Although we had lived on the north coast of the Yucatan peninsula, and in Cancun and Playa del Carmen, we hadn’t ventured any farther south than Tulum—until it became a necessity when arranging to ship our vehicle out of Mexico. One of the bureaucratic hoops to jump thru’ was having to appear in person at a Mexican land border crossing to receive a refund of the deposit on our Mexican Vehicle Permit.

As we were residing in Cancun, our closest land border crossing was Belize—a mere 4 hour drive (each way) to get our deposit! The upside was touring that beautiful coast; downside included getting targeted by a local moto-cop while passing thru’ the not-touristy Felipe Carrillo Puerto. Language can be a barrier, and at times like these, that barrier can be beneficial. Although we understood what he kept repeating (that we had sped thru’ a school zone and had to pay him $2000 pesos) the ‘don’t understand’ tac was taken and eventually he gave up his miserable agenda, when getting thru’ to us became too frustrating. He drove off in a huff…we wiped our brows and continued on. 

see traveltoon ‘Felipe Carrillo Puerto – Stop!’

Another downside (at the border) was being denied a refund of our deposit, due to a 1-day overrun of the expiry date. The permit was for 180 days—I assumed that to be 6 months, but exact calendar days are used to calculate. That put us 1 day late, resulting in ‘No Refund”! Quite a disappointment, putting it mildly…but the next downside was worse…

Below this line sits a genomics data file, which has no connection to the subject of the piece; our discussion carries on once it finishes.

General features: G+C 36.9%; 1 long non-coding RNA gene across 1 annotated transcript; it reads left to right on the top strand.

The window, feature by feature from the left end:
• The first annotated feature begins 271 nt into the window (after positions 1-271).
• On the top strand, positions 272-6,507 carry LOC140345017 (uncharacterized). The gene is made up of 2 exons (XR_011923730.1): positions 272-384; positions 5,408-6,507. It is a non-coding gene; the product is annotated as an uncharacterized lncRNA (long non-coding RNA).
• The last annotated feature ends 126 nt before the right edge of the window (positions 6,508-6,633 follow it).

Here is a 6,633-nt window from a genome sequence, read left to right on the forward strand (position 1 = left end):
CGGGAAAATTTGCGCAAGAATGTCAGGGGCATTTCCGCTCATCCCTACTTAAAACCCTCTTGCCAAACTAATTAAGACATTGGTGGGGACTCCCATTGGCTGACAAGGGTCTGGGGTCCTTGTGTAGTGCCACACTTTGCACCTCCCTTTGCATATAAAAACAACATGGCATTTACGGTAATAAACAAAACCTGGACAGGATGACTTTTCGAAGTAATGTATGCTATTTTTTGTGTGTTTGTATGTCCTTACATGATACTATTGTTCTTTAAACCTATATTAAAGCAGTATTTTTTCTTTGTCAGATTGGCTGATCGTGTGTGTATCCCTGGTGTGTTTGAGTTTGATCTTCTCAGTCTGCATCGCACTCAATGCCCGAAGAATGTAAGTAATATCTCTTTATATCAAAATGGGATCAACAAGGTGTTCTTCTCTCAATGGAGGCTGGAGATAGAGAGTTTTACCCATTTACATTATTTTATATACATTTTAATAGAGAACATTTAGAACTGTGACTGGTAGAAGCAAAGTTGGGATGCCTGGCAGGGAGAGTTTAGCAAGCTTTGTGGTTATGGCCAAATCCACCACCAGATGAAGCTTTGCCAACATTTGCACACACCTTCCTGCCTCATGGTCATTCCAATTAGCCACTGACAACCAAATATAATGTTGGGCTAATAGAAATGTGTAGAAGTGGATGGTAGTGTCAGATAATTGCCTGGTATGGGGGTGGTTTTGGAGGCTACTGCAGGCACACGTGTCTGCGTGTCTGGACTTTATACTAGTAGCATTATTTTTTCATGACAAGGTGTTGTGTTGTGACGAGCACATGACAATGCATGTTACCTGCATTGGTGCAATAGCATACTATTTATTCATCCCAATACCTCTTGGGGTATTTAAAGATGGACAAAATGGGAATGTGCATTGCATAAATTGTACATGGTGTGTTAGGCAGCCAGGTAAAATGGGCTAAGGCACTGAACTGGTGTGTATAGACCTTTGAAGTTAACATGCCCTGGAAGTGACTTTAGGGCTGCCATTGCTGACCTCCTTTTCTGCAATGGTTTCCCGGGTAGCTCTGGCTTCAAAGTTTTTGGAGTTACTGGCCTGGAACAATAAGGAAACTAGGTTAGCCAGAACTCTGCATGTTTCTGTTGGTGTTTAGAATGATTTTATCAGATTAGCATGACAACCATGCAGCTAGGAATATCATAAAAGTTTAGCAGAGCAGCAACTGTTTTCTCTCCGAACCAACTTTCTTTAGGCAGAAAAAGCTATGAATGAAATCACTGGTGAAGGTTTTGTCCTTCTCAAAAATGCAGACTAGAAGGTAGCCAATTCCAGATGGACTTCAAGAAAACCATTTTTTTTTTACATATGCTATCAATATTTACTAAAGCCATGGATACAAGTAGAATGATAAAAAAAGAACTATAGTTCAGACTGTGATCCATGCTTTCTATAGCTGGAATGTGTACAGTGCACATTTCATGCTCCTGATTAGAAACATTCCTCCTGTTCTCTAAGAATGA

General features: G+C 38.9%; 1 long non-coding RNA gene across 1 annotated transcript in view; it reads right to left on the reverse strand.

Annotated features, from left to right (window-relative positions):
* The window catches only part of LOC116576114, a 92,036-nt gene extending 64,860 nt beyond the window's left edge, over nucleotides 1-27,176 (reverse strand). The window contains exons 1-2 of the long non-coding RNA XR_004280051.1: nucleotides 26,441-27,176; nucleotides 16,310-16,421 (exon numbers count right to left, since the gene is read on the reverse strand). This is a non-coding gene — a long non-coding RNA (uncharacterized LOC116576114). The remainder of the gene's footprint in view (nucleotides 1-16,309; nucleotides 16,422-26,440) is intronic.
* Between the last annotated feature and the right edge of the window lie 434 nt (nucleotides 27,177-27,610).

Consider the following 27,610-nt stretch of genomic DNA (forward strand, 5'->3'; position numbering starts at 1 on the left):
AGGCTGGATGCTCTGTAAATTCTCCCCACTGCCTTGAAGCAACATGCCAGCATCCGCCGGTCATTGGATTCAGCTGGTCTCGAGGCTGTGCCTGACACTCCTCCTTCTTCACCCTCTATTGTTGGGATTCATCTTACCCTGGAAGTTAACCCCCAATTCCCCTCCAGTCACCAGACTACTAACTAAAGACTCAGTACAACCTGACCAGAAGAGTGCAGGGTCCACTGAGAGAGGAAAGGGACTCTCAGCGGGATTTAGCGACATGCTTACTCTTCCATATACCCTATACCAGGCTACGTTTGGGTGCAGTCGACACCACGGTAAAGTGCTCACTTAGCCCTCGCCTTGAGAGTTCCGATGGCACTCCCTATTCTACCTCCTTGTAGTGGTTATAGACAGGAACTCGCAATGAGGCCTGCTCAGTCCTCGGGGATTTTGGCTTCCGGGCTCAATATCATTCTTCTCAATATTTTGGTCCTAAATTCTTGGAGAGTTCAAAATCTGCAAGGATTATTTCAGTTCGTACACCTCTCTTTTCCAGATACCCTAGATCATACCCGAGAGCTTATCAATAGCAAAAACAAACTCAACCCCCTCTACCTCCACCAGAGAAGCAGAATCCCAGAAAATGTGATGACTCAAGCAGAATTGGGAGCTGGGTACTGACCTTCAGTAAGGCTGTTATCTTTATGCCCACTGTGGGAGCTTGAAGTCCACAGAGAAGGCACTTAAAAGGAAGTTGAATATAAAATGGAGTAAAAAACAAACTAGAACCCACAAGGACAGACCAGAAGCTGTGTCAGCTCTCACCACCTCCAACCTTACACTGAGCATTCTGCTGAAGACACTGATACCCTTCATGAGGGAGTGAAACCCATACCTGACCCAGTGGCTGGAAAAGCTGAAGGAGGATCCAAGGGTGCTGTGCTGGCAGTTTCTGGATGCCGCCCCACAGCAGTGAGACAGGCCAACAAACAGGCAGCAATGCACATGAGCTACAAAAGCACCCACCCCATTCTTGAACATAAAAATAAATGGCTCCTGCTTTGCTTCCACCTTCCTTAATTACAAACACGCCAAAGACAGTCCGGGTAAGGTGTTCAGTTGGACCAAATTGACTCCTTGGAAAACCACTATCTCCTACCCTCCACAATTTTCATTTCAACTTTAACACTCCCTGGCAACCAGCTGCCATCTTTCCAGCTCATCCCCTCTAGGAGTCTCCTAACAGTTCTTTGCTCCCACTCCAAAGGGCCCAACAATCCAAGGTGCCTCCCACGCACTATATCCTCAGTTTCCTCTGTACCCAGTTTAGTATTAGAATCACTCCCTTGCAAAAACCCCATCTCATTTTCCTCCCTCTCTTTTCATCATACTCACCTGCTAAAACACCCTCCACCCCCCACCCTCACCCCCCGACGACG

That calendar calculation also indicated our 180-day personal visas had expired! Usually no problem—simply drive across the border to Belize, turn around and re-enter Mexico, get stamped for another 6 months. That’s what some X-Pats have done for years to extend their stay. Well, as our luck was having it that day, we were told foreigners were not permitted to do that anymore. We would have to cross into Belize and stay there a minimum 3 days before being permitted to re-enter Mexico.

Not prepared, or wanting, to travel into Belize, a financial arrangement was made with border officials, and we thankfully U-turned, re-entered Mexico, stayed a night in Chetumal, and returned to Cancun next day.

see traveltoon ‘Mexico – Miscalculation’


       Mahahual, Costa Maya                  New construction at cruise ship port


Lake Bacalar


Uphill from Lake Bacalar…


Fort San Felipe


Small town, giant trees


 View from Chetumal hotel — taxi van awaits customers…


…customers await taxi driver to squeeze more in before departing